NRO
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Saleem Akhtar Malik l

National Reconciliation Ordinance (NRO) stands prominently in the cliché ridden Pakistani society. Unmindful of the grammatical connotations, our political jargon has replaced the word “reconciliation” with NRO. The latest I heard about it was on 7th August when Shahbaz Sharif visited the GHQ.

According to the local grapevine, the junior Sharif was received in the GHQ by an equally junior staff officer. During the conversation, Shahbaz was politely rebuffed when he asked his counterpart if the Army could become a facilitator in bringing about an NRO (i.e. reconciliation) to pull the Sharifs’ chestnuts out of the fire.

Like the other hackneyed expressions that constitute our day to day conversation, NRO has corrupted the very concept of reconciliation and made it stand on its head. The people of Pakistan heard about NRO for the first time in 2006 when Benazir Bhutto and Nawaz Sharif, both exiled at the time, signed a “Charter of Democracy” in London.

Perpetrators of violence could also give testimony and request amnesty from both civil and criminal prosecution.

The charter promised that a “Truth and Reconciliation Commission be established to acknowledge the victims of torture, imprisonment, state-sponsored persecution, targeted legislation, and politically motivated accountability. The commission will also examine and report its findings on military coups and civil removals of governments from 1996”.

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The Charter of Democracy had promised to establish an independent accountability commission, neutral bureaucracy, rule of law, enforcement of merit, containment of corruption, devolution of power through local government and measures for austerity/simplicity. As we look back, except for working together to scratch each other’s back, no other goal has been pursued.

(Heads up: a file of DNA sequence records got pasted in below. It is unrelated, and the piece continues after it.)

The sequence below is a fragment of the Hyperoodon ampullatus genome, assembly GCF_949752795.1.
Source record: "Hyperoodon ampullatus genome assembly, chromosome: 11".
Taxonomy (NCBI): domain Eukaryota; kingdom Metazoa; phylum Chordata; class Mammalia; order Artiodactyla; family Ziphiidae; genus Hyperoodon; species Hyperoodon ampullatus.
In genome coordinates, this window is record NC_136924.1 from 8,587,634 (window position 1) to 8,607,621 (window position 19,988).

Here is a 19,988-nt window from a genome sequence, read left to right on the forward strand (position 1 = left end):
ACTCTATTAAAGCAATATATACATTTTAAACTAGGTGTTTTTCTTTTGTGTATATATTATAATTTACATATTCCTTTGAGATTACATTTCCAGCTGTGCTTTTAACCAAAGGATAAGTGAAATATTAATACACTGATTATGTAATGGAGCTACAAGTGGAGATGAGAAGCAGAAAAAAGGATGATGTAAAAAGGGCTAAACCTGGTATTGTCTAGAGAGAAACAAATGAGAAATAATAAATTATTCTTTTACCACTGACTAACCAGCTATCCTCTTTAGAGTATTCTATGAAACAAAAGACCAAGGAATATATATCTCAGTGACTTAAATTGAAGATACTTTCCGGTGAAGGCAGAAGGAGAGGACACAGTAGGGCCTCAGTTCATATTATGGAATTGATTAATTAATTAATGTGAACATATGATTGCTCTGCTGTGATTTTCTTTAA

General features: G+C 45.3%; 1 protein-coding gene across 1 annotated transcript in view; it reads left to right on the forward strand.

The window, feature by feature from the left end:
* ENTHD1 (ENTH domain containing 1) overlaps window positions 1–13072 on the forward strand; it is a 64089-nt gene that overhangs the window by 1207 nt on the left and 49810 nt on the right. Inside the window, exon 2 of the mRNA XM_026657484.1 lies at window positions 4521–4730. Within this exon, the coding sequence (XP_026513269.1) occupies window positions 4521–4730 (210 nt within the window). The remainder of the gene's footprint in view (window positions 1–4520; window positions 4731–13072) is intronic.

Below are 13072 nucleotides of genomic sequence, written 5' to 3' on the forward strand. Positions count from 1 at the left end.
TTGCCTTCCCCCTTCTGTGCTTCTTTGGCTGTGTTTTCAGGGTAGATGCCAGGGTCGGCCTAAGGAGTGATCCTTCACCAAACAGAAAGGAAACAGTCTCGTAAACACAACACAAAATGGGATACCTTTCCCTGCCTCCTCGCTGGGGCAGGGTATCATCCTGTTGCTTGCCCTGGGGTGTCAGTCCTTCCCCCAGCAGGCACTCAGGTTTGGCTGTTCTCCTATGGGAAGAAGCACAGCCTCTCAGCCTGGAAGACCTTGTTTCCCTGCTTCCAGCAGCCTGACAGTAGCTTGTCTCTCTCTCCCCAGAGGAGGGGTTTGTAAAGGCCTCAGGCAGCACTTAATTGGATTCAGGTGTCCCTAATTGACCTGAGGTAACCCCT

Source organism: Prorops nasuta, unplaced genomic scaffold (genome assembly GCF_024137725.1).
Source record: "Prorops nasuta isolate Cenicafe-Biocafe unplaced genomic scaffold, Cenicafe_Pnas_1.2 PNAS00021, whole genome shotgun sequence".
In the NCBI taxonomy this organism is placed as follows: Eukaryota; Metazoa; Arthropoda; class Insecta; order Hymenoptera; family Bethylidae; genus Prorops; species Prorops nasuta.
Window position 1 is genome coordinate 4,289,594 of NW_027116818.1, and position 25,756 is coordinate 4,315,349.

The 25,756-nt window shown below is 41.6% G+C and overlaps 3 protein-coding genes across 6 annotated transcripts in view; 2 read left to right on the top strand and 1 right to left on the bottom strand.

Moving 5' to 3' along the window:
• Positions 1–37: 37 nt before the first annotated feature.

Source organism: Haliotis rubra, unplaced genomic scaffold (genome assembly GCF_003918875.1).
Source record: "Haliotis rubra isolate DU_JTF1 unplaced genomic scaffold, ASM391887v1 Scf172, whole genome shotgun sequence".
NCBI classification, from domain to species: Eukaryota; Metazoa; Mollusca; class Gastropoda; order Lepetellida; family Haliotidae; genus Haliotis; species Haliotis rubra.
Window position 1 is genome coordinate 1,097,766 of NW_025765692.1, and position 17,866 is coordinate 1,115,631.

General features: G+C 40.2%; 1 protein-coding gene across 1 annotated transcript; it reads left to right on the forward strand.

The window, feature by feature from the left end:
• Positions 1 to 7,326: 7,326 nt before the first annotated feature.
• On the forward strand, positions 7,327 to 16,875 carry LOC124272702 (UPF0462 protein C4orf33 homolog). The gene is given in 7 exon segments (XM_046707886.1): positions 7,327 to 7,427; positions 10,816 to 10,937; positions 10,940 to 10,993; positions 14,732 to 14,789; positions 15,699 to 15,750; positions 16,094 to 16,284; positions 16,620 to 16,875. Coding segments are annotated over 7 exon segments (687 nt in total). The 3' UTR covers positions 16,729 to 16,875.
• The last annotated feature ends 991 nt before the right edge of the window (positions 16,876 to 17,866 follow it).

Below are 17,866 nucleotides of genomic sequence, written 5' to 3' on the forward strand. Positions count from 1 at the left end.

Pakistan People’s Party (PPP) ruled for five years (2008 – 201) and completed its term to hand over power to Pakistan Muslim League (PML-N).Ironically, the much talked about commission never materialized during the tenures of these political parties. What we have in the form of national reconciliation is an ordinance fathered by none other than the redoubtable General Pervez Musharraf; the military dictator who gave showed the door to Nawaz Sharif in October 1999.

The ordinance, issued by Musharraf on 5th October 2007, ostensibly aimed at “promoting national reconciliation, fostering mutual trust and confidence amongst holders of public office and removing the vestiges of political vendetta and victimization, and to make the election process more transparent”. The NRO states:

“Notwithstanding anything to the contrary in subsection(1), the Federal Government or a Provincial Government may, before the judgment is pronounced by a trial court, withdraw from the prosecution of any person, including an absconding accused who is found to be falsely involved for political reasons or through political victimization in any case initiated between 1st day of January, 1986 to 12th day of October 1999 and upon such withdrawal clause (a) and clause (b) of sub-section (1) shall apply”.